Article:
• Cases in the Caribbean have increased from 29,000 cases annually in the non-Hispanic Caribbean in the 1980’s and 1990’s to in the region of 89,000 cases annually between 2000-2007*
  • Dengue fever is caused by a virus.
  • Symptoms include: fever, headache, muscle and joint pains.
  • Transmission is by the Aedes aegypti and Aedes albopictus mosquitoes, Aedes aegypti is currently rife on Grand Cayman.
  • We see a number of cases of Dengue each year in the Cayman Islands, mostly in travellers returning from endemic regions.
  • There is no vaccine or cure for Dengue so the only answer is through mosquito control


  • Chikungunya virus (CHIKV) is transmitted by Aedes aegypti and albopictus mosquitoes
  • The geographic range of chikungunya virus has extended from Africa and Asia and it is now endemic in the Caribbean. There have been a number of introduced cases of chikungunya in the Cayman Islands and 4 cases of local transmission have been reported.
  • Chikungunya is mostly characterised by acute fever, headache, fatigue, nausea, vomiting, muscle pain, rash, and joint pain symptoms appearing within 48 hours of an infectious bite and lasting up to 10 days
  •  Chikungunya” means “that which bends up”, and in some cases can cause a debilitating and disabling illness with some persons (particularly the very young and old, and those who are unwell) at risk of severe complications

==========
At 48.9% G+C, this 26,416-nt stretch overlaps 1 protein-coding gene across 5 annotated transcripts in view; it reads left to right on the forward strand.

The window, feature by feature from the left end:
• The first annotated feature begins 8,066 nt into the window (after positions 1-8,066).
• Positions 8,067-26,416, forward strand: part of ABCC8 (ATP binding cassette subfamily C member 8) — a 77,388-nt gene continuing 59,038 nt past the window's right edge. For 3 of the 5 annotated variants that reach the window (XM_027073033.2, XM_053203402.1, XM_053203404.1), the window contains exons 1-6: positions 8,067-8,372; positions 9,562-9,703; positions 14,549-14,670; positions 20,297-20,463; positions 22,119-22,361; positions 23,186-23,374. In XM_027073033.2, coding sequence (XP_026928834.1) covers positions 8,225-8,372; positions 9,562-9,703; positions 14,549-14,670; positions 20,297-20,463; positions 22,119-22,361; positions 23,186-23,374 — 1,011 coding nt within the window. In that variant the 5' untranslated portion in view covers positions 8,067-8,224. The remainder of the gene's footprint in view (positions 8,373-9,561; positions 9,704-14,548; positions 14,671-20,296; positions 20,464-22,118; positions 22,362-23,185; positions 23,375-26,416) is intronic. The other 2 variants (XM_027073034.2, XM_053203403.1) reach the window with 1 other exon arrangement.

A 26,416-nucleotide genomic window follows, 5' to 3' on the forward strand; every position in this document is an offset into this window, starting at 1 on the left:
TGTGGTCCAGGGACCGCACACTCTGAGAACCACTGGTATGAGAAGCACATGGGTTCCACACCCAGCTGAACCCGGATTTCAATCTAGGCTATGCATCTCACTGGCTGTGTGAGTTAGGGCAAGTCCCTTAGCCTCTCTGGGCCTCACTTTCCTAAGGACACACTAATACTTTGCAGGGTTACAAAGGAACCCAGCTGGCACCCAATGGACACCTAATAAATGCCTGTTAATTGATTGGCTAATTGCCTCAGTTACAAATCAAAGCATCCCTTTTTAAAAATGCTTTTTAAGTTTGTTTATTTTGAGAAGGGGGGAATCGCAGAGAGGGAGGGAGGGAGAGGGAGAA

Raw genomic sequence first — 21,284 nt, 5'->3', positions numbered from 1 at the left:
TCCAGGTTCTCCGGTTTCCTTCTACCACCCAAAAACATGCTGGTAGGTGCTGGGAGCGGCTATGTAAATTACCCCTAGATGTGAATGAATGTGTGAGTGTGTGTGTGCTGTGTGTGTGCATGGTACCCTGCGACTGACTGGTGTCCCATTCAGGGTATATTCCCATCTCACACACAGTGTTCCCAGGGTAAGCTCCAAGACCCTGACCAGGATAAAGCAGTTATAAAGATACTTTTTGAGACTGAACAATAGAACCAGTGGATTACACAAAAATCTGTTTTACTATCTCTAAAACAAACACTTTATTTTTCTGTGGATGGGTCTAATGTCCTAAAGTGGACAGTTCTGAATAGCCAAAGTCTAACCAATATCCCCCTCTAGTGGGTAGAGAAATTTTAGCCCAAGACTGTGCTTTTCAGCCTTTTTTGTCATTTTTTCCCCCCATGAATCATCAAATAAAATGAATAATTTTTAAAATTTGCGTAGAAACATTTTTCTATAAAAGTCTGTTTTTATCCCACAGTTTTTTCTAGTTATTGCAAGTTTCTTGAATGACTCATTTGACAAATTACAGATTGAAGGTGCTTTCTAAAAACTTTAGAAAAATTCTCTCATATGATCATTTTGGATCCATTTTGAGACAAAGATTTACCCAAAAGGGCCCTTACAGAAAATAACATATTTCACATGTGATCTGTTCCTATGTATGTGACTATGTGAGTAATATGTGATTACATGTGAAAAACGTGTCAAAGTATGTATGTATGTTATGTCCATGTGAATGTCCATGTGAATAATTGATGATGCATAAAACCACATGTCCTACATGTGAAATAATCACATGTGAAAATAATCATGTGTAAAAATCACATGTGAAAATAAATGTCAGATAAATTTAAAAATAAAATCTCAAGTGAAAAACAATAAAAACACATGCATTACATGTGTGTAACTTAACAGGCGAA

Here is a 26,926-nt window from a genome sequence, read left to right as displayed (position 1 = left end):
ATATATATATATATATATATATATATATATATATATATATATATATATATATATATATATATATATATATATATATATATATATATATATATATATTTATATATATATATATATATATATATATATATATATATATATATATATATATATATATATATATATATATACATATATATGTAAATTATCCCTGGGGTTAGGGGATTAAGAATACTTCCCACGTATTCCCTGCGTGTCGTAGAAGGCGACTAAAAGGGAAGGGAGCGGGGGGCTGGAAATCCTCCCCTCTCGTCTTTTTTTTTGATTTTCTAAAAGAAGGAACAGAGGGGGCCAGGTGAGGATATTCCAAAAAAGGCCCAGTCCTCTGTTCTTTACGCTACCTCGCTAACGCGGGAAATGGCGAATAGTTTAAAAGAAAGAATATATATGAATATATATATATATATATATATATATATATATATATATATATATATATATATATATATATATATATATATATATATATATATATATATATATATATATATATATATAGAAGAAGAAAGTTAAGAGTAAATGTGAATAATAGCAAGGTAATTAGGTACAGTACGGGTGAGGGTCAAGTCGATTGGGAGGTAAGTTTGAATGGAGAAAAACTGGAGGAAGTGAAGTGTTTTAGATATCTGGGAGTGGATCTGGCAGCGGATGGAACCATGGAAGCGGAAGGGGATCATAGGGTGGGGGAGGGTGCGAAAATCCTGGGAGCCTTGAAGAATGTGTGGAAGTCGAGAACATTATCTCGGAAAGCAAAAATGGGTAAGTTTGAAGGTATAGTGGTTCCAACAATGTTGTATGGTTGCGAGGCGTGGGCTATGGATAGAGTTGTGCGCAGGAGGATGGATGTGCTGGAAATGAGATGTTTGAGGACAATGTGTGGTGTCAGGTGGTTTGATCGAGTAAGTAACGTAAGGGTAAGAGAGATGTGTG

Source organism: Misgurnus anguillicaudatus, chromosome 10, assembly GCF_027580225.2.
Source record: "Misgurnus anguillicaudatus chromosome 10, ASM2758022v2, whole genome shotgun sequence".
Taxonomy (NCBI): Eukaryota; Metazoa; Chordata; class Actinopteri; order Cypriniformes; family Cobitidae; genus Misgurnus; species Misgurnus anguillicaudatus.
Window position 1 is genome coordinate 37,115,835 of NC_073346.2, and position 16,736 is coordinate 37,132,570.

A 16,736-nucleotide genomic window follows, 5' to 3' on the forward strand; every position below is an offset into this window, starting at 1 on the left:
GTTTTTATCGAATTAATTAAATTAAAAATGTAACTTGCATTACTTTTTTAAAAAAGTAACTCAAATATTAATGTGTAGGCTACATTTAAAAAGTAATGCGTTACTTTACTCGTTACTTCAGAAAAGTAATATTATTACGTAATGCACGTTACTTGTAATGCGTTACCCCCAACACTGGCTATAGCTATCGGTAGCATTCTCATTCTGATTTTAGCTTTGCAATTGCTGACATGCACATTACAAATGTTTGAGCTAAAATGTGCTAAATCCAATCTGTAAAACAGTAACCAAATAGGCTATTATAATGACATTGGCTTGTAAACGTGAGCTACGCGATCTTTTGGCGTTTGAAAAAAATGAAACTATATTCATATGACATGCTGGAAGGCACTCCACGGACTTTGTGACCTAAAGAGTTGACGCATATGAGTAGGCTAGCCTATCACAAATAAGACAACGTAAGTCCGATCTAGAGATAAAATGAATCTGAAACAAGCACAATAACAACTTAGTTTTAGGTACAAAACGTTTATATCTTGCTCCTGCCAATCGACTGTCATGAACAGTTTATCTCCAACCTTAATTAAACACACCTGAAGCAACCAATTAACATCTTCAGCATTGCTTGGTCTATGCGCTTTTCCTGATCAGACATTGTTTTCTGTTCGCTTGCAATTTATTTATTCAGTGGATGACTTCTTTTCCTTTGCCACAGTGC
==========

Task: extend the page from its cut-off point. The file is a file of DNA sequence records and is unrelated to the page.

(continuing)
• There is no vaccine or cure for chikungunya, but health care practitioners can help manage symptoms
  •  Avoiding mosquito bites is the best method of prevention. So, stay indoors at dawn & dusk, cover up, use insect repellant, and screen your doors and windows.



  • There are approximately 225 million cases worldwide per year. 90% of malaria deaths occur in Sub-Saharan Africa mostly in children.
  • Malaria is present in many parts of the Caribbean including Belize, Columbia, Costa Rica, The Dominican Republic, Guatemala, Haiti, Honduras, Mexico, Nicaragua, Panama and Venezuela**
  • Malaria is caused by a parasite called Plasmodium.
  • Symptoms include:  Fever, shivering, joint pain, severe headache, vomiting, anaemia, convulsions and coma.
  • Transmitted by Anopheles mosquitoes (in Cayman the likely vector for malaria is Anopheles albimanus which can be recognized by its white back feet !).
  • Cases of malaria are rarely seen in the Cayman Islands despite there being many cases across the region as well as having the right mosquito to carry it.
  • There are a number of drug regimes for the prevention and treatment of malaria, but resistance to these drugs can be seen in some areas.

Dog Heartworm

  • Heartworm is a debilitating, sometimes fatal disease caused by a nematode (round worm) parasite called Dirofilaria immitis.
  • It can affect not just dogs, but cats and humans also.
  • Symptoms include: coughing, vomiting, lethargy, anorexia, difficulty breathing, collapse, convulsions and blindness.
  • Heartworm is transmitted by many different species of mosquito and is endemic in the Cayman Islands.
  • Heartworm can be prevented by regular medication; contact your vet for further details.

To view more information on specific kinds of mosquitoes in the Cayman Islands, click here

*(San Martin et al. (2010) The Epidemiology of Dengue in the Americas Over the Last Three Decades: A Worrisome Reality. The American Journal of Tropical Medicine & Hygiene. 82, 128-135).
**(PAHO. (2008) Malaria in the Americas: Time series Epidemiological Data from 2000-2007).
Dengue map from